Since 2003, an extensive hydrogeological investigation has been carried out on Monte Baldo, in order to make a census of springs occurring along the west side of the mountain and to evaluate the quality of their water. The investigation included morphological and hydrogeological observations concerning the Tanella cave and interdisciplinary investigations performed on the deposits found in the cave. This paper shows the first data concerning the hydrogeology of the cave, as well as data on stratigraphy, pollen and micro-charcoals obtained from the analyses of a well preserved sequence located at ca. 80 m from the entrance (sequence A). The aim of the study was to reconstruct the environment of the area around the cave along the time span testified by the sequence. The sequence is 60 cm thick and was built up by fluvioglacial sediments followed by lacustrine sediments. Five samples taken along the sequence plus three recent control samples (mosses), collected in places assumed as origins of the pollen input, were studied for pollen and micro-charcoals. Pollen preservation was good and concentration varied from 101 to 103 p/g. Pollen spectra from the cave showed the evolution from a landscape of alpine grassland above the timberline, likely of glacial age, to a more forested Holocene landscape similar in flora to the current one testified by the control samples. Pollen probably arrived in the cave by air, water and animals and from plants growing near the cave. It appears to have been continuously underwater after its deposition due to its very good state of preservation. Micro-charcoals suggested that fires were sometimes lit near the cave.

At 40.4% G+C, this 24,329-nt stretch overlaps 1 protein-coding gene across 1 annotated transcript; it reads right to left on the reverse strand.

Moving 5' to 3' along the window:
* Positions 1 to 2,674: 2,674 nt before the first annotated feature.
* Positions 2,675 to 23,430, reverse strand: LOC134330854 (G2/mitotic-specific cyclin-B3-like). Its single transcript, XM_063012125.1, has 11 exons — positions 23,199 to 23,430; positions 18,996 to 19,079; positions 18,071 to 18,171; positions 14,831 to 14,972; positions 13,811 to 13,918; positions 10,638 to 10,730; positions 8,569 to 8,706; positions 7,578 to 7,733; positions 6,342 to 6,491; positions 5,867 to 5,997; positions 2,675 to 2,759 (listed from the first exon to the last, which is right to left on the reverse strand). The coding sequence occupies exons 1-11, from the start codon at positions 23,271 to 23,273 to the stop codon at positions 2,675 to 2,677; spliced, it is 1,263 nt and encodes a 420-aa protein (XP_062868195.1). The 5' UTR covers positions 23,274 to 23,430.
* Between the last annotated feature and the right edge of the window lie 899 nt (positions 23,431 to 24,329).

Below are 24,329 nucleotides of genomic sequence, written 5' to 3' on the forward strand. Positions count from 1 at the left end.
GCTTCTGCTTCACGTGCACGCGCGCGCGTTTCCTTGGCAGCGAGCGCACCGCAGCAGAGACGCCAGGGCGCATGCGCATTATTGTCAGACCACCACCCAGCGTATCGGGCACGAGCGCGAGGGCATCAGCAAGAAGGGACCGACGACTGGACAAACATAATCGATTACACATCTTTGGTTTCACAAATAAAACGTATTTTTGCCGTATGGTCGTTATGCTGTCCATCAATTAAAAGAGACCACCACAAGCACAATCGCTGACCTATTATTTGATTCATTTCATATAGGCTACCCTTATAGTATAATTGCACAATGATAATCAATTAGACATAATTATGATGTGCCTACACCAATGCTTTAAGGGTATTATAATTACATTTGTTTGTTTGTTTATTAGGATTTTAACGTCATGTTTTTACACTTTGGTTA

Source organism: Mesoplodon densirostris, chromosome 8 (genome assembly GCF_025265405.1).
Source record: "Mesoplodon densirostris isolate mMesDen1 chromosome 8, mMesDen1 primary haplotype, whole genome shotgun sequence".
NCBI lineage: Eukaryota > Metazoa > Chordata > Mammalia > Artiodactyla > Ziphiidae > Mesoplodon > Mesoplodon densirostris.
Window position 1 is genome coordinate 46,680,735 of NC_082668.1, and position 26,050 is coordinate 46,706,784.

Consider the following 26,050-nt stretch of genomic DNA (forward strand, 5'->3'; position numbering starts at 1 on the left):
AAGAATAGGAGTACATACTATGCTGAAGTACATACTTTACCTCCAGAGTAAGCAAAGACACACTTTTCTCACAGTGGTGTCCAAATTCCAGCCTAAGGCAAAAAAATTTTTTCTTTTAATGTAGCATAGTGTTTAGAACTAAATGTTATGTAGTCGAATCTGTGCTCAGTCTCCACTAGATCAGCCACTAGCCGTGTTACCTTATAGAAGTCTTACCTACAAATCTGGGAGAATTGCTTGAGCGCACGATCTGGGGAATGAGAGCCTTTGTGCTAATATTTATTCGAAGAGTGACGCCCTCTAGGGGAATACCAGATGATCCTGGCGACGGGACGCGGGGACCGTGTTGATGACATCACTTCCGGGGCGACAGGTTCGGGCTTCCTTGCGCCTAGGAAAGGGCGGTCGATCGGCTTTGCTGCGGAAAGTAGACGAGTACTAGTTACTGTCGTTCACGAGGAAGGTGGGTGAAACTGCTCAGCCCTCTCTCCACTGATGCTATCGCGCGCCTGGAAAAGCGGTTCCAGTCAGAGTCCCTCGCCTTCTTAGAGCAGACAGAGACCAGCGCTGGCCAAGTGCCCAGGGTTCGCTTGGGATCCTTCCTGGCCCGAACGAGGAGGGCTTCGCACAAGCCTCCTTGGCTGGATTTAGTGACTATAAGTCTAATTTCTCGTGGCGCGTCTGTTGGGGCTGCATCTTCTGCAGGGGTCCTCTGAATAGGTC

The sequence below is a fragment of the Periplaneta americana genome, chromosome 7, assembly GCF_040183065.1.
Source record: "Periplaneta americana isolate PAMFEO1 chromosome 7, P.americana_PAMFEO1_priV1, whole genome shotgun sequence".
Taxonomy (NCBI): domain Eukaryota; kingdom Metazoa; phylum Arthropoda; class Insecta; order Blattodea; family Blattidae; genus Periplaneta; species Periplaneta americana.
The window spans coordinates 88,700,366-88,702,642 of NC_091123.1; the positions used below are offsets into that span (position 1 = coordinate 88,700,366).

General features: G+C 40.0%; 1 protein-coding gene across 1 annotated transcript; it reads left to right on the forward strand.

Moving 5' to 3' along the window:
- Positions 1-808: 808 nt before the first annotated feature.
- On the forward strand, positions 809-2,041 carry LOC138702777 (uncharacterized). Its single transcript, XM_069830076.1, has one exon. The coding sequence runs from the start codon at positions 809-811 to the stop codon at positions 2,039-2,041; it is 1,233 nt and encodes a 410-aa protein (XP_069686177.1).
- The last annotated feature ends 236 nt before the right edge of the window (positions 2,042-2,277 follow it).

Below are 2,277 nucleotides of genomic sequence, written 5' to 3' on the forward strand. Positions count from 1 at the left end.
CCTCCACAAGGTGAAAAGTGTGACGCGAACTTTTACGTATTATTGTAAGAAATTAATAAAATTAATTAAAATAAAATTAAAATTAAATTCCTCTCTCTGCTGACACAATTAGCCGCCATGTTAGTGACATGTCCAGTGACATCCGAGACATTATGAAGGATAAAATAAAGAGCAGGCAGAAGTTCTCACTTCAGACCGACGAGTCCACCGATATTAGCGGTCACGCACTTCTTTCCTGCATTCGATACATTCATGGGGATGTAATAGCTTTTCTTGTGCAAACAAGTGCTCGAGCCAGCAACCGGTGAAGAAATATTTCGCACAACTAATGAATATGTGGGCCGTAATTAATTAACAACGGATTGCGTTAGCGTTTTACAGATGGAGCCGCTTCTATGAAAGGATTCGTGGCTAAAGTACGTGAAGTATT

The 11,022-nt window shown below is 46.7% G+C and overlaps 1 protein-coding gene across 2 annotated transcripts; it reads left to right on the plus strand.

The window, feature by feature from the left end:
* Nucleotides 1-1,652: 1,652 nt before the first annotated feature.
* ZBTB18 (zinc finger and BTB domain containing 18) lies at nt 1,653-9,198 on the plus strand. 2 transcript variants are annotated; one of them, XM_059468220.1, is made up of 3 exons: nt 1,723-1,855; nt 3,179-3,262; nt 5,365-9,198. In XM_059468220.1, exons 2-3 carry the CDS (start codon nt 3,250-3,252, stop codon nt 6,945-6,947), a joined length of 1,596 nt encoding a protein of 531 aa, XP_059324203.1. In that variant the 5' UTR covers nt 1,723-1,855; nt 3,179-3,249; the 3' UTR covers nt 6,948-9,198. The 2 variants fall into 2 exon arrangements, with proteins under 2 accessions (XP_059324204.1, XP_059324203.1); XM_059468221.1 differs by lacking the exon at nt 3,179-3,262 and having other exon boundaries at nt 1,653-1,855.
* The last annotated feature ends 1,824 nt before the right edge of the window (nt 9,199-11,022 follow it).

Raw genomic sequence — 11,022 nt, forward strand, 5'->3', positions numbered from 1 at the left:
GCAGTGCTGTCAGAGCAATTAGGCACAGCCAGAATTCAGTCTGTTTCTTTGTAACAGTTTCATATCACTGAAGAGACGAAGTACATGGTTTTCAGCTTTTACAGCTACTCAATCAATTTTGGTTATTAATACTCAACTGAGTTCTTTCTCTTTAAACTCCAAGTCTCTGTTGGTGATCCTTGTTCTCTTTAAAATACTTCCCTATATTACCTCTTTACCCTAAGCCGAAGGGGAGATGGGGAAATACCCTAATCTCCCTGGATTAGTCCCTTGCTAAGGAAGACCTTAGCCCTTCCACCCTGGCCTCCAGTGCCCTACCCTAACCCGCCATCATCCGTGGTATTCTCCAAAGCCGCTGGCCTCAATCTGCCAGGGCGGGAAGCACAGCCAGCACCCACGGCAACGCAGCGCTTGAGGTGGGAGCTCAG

From sink to resurgence: the buffering capacity of a cave system in the Tongass national forest, USA , 2011, Hendrickson Melissa R. , Groves Chris